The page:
Unemployment Trends

After August’s drop off in job gains, many economists feared that the recovery in the U.S. was slowing down. August only saw a gain of 142,000 jobs, almost a 90,000 decrease from the previous seven-month average of 226,000 jobs. However, today the Labor Department released its unemployment reports and there were a few numbers that could settle some qualms.

The amount of unemployment benefit applications has hit its second lowest level in the past 14 years. Economists were projecting that a there would be a total of 305,000 new applications, whereas the actual number was only 280,000. The four-week average of claims has been steadily around 300,000 since July. This is the first time since 2007 that the four-week average of claims has been this consistently low. Many see this as an indication that the general economic environment in the U.S. is still, in fact, steadily improving. Furthermore, the number of individuals actually receiving unemployment benefits is down 63,000 at a new post-recession low of 2.429 million people. GDP has also risen 4.2% in the second quarter, indicating a strong rebound after an under-performing first quarter.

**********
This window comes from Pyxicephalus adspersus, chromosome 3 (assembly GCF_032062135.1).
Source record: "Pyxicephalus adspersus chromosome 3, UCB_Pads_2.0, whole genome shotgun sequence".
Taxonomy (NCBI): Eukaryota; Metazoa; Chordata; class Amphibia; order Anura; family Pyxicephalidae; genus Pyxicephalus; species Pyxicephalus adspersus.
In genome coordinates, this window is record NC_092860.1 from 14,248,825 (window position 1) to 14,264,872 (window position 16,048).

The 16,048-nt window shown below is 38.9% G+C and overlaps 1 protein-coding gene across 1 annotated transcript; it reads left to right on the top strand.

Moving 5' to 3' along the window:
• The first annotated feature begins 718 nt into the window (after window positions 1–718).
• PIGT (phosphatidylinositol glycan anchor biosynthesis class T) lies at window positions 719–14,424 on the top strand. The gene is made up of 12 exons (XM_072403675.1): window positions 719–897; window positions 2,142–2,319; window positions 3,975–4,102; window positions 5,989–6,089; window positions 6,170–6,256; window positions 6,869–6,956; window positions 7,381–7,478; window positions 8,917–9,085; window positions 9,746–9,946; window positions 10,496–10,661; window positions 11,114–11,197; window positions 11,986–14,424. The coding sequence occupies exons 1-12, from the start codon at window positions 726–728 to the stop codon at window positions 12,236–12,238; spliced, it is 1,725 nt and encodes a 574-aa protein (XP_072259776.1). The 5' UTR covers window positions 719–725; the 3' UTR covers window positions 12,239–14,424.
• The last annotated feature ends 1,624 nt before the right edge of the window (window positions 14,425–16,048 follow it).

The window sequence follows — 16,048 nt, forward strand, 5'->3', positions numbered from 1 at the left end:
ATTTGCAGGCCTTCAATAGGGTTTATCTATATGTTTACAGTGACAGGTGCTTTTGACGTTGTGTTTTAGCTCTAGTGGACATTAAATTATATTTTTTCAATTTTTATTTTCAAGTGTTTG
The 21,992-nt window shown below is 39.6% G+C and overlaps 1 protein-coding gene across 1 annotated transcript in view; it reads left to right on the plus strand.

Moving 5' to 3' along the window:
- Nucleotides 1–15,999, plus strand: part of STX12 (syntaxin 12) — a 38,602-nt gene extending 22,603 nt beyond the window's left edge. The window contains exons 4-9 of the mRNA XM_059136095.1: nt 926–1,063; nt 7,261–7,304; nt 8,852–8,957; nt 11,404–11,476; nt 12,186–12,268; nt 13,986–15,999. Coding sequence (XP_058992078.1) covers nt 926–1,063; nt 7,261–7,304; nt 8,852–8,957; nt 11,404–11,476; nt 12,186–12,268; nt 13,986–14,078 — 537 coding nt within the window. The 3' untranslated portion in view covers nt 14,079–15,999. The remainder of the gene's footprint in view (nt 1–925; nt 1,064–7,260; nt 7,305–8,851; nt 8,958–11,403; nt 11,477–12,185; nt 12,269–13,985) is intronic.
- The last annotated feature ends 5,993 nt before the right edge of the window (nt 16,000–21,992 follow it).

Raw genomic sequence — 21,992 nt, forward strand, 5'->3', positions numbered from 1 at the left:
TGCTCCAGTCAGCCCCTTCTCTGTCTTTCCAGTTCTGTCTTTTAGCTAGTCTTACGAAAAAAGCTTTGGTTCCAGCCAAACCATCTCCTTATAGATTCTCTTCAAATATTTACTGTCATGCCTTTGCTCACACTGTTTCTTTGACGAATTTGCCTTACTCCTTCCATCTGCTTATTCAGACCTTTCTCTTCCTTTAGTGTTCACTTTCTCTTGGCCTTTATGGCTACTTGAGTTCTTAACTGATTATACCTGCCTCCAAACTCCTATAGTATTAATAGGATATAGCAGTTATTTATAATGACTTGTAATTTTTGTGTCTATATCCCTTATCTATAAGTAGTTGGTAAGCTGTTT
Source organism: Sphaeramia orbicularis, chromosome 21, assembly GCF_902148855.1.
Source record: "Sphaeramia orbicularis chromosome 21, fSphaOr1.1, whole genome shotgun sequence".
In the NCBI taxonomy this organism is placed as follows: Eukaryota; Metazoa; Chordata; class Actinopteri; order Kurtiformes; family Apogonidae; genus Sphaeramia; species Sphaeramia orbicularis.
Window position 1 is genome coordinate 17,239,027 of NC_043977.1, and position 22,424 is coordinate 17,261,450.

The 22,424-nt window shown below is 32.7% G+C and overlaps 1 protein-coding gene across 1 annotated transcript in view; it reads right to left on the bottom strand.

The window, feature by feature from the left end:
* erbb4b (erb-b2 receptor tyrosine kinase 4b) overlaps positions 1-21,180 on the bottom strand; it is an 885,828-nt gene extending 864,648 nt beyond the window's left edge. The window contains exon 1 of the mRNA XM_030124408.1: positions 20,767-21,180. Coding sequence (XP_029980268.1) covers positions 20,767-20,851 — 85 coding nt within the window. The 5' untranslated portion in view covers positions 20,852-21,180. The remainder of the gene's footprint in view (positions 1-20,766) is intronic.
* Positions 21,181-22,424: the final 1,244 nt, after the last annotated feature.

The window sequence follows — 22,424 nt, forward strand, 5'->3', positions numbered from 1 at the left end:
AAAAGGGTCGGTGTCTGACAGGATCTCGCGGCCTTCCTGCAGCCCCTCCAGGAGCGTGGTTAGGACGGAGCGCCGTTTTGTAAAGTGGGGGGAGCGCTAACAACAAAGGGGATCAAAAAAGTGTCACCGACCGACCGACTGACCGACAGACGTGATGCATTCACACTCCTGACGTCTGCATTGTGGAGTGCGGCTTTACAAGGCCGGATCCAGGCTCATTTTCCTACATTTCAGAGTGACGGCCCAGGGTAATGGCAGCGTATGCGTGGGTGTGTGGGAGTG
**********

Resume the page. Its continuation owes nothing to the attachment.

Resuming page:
Although, the unemployment numbers are positive, it means little unless the progress can be sustained. There is still a lot more job creation that needs to happen and prudent policy decisions are crucial in such a transitional time. Janet Yellen spoke on the issue today claiming that, “There are still too many people who want jobs but cannot find them. Too many who are working part time but would prefer full time work. And too many who are not searching for a job but would be if the labor market was stronger.”

  • Dylan Margolin